[pydotorg-www] project plan

skip at pobox.com skip at pobox.com
Wed Apr 21 17:11:10 CEST 2010

My feedback on Rich's outline document so far:

    * (Agility) I don't think the site content is difficult to update.  It
      is in a fairly simple to read/write text format.  Except when brain
      cramps get in my way, updating the site generally involves little more
      than editing the text and checking in the changed file(s).  Switching
      to some kind of through-the-web editing system would be massive
      overkill in my opinion.

      As for the appearance, I lean more toward the simple Google end of the
      spectrum when it comes to website appearance, and I detest websites
      which think it's ok to spew out JavaScript or Flash animations which
      peg my computer's CPU.  I do, however, think that whatever appearance
      you settle on should be used in the wiki as well.  They are two sides
      of the same coin in my mind.

    * (Involvement) I agree that more involvement by the community would be
      beneficial.  Frequently when the site has lagged behind content-wise I
      think it's because it contained content which was naturally dynamic.
      In several instances we have moved content to the wiki so the
      community can keep that content up-to-date.

      Regarding the wiki, while more community involvement is worthwhile,
      wikis can devolve into little more than a "bag of pages".  I think
      some effort to provide overall structure to the wiki would be
      worthwhile.  Deciding if/when to cull data from the wiki would also be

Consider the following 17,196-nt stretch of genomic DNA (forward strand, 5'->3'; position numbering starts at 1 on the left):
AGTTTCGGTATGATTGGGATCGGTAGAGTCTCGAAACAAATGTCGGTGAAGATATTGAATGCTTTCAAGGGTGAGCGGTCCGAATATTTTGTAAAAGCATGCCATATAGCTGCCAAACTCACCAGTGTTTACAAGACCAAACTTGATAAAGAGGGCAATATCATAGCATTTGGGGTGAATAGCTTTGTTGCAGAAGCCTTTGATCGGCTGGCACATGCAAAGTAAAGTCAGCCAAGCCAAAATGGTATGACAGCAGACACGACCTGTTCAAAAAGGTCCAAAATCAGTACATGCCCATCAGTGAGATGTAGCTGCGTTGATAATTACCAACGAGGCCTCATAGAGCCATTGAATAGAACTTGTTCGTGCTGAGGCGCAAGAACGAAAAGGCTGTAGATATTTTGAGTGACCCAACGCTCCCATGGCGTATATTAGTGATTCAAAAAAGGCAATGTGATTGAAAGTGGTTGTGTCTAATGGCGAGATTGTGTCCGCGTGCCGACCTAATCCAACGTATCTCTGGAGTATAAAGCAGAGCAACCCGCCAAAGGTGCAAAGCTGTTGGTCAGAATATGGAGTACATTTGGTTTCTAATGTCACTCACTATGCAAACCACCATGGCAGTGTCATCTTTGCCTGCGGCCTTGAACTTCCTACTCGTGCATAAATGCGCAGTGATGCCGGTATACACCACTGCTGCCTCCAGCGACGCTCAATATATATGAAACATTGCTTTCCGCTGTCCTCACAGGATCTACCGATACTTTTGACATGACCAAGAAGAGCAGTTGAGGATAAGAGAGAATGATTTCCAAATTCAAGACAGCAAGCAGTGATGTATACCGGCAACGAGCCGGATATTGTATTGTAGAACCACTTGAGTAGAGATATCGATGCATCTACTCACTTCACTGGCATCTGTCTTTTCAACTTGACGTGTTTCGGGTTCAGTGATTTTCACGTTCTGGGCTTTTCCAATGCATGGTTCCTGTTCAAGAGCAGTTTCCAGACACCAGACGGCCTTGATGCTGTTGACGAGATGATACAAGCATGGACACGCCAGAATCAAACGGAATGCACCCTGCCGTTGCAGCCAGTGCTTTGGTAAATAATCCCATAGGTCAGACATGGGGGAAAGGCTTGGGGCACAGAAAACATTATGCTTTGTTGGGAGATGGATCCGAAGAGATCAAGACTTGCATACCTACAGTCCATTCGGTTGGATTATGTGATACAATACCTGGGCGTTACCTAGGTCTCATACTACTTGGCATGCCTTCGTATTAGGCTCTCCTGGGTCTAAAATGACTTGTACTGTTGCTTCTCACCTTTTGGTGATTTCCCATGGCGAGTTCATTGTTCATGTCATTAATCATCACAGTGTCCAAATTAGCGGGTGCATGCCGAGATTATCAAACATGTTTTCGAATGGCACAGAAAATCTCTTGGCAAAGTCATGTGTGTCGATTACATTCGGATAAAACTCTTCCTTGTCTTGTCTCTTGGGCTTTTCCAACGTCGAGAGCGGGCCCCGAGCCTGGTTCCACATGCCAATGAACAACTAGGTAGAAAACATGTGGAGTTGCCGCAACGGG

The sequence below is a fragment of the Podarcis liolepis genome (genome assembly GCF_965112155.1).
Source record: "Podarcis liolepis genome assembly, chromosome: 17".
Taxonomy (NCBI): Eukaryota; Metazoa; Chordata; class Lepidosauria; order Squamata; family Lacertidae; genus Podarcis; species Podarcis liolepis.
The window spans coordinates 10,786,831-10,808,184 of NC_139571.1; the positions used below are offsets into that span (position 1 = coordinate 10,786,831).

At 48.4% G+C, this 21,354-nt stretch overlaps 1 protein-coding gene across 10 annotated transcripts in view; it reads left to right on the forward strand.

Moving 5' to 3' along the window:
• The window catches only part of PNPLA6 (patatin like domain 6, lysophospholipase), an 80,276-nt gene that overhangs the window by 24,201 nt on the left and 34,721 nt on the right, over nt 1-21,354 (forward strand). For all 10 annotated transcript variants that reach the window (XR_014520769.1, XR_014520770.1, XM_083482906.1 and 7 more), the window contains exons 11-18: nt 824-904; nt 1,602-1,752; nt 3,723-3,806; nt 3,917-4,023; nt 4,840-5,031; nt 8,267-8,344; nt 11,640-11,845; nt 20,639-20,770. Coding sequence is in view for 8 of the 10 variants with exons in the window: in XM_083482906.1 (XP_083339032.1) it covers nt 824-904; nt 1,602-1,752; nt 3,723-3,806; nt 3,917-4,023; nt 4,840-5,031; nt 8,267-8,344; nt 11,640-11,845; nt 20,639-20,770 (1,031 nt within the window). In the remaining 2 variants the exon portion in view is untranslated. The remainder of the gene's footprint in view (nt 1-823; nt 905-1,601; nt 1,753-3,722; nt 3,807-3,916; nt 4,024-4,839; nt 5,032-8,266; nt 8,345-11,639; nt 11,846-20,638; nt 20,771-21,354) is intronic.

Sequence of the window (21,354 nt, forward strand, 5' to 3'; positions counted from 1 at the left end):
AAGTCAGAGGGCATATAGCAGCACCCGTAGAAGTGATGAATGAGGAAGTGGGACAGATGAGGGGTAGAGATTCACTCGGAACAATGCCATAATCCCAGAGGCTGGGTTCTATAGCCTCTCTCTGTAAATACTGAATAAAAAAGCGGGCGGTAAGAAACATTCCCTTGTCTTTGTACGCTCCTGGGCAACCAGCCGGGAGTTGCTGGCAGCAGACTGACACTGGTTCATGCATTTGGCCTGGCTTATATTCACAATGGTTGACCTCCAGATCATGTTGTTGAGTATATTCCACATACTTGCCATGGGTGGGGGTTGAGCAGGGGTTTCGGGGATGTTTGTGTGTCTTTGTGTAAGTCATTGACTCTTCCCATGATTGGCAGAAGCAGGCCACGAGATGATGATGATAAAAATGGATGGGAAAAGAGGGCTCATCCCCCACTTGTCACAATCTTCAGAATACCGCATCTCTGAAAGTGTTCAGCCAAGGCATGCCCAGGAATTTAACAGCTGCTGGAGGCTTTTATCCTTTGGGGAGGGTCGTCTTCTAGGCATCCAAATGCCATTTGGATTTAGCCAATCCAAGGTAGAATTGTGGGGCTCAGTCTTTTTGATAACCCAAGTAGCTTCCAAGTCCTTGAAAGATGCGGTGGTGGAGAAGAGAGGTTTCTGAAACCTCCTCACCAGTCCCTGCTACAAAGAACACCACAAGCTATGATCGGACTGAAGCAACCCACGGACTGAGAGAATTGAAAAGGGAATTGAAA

helpful.  (For example, frequently people create personal home pages
      on the wiki which contain nothing more than their email address - I
      guess that's the default with the home page template.)

      There are certain parts of the site which I think should not be turned
      over to a broader audience, however.  In particular, download/release
      content, news and job postings should be fairly tightly controlled in
      my mind.  I hope the reasons for tight control of download/release
      content are obvious.

      The job board seems to be a well-used part of the site, at least based
      on the number of posting requests I've seen and notes about taking
      down postings because positions have been filled.  There is a fair
      amount of give-and-take at times between Martin and the people posting
      job announcements to help the submitters get their posts into
      reasonable form and with appropriate content.  (At least once a month
      I would suspect that postings with no apparent Python relevance are
      sent to the jobs address.)  The job board is a good marketing tool for
      Python the language.  I think it would be a shame if the high quality
      of the content was diluted by lack of oversight.

      News postings fall into a similar category as a marketing tool.  "Wow,
      look at all the Python events!"  There is limited space on the site
      for news items.  There appears to be room for five to seven items
      "above the fold" given the current layout.  While I think it would be